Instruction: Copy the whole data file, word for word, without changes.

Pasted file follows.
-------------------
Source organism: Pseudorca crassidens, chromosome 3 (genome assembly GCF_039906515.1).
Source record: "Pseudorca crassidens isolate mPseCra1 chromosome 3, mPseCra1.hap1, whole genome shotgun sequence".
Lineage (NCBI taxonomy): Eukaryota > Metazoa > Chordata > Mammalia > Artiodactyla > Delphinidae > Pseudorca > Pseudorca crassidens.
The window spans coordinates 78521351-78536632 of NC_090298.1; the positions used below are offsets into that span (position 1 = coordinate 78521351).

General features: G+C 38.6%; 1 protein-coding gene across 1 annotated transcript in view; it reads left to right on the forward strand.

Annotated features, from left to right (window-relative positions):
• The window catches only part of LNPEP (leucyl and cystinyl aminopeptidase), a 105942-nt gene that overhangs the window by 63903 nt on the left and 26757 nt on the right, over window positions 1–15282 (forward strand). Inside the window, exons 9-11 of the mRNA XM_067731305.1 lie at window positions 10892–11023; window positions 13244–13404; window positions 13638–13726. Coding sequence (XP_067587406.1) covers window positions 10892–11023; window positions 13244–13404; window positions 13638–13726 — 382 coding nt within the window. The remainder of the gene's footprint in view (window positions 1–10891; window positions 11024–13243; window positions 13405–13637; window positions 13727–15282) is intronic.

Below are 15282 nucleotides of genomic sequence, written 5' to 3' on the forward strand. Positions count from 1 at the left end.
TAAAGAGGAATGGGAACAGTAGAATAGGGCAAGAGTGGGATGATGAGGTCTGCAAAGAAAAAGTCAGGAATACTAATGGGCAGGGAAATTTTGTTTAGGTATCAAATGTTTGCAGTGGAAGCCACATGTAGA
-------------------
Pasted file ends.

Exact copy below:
Source organism: Pseudorca crassidens, chromosome 3 (genome assembly GCF_039906515.1).
Source record: "Pseudorca crassidens isolate mPseCra1 chromosome 3, mPseCra1.hap1, whole genome shotgun sequence".
Lineage (NCBI taxonomy): Eukaryota > Metazoa > Chordata > Mammalia > Artiodactyla > Delphinidae > Pseudorca > Pseudorca crassidens.
The window spans coordinates 78521351-78536632 of NC_090298.1; the positions used below are offsets into that span (position 1 = coordinate 78521351).

General features: G+C 38.6%; 1 protein-coding gene across 1 annotated transcript in view; it reads left to right on the forward strand.

Annotated features, from left to right (window-relative positions):
• The window catches only part of LNPEP (leucyl and cystinyl aminopeptidase), a 105942-nt gene that overhangs the window by 63903 nt on the left and 26757 nt on the right, over window positions 1–15282 (forward strand). Inside the window, exons 9-11 of the mRNA XM_067731305.1 lie at window positions 10892–11023; window positions 13244–13404; window positions 13638–13726. Coding sequence (XP_067587406.1) covers window positions 10892–11023; window positions 13244–13404; window positions 13638–13726 — 382 coding nt within the window. The remainder of the gene's footprint in view (window positions 1–10891; window positions 11024–13243; window positions 13405–13637; window positions 13727–15282) is intronic.

Below are 15282 nucleotides of genomic sequence, written 5' to 3' on the forward strand. Positions count from 1 at the left end.
TAAAGAGGAATGGGAACAGTAGAATAGGGCAAGAGTGGGATGATGAGGTCTGCAAAGAAAAAGTCAGGAATACTAATGGGCAGGGAAATTTTGTTTAGGTATCAAATGTTTGCAGTGGAAGCCACATGTAGA